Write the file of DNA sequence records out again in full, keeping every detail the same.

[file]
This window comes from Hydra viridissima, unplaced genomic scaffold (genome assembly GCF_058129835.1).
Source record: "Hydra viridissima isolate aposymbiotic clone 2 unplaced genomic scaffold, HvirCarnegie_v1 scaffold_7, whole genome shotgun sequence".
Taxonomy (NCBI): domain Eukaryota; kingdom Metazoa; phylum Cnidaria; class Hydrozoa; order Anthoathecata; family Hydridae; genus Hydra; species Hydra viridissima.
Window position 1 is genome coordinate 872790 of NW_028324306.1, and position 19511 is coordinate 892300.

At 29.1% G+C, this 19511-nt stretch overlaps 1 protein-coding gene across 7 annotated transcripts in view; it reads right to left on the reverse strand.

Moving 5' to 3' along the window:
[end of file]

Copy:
This window comes from Hydra viridissima, unplaced genomic scaffold (genome assembly GCF_058129835.1).
Source record: "Hydra viridissima isolate aposymbiotic clone 2 unplaced genomic scaffold, HvirCarnegie_v1 scaffold_7, whole genome shotgun sequence".
Taxonomy (NCBI): domain Eukaryota; kingdom Metazoa; phylum Cnidaria; class Hydrozoa; order Anthoathecata; family Hydridae; genus Hydra; species Hydra viridissima.
Window position 1 is genome coordinate 872790 of NW_028324306.1, and position 19511 is coordinate 892300.

At 29.1% G+C, this 19511-nt stretch overlaps 1 protein-coding gene across 7 annotated transcripts in view; it reads right to left on the reverse strand.

Moving 5' to 3' along the window: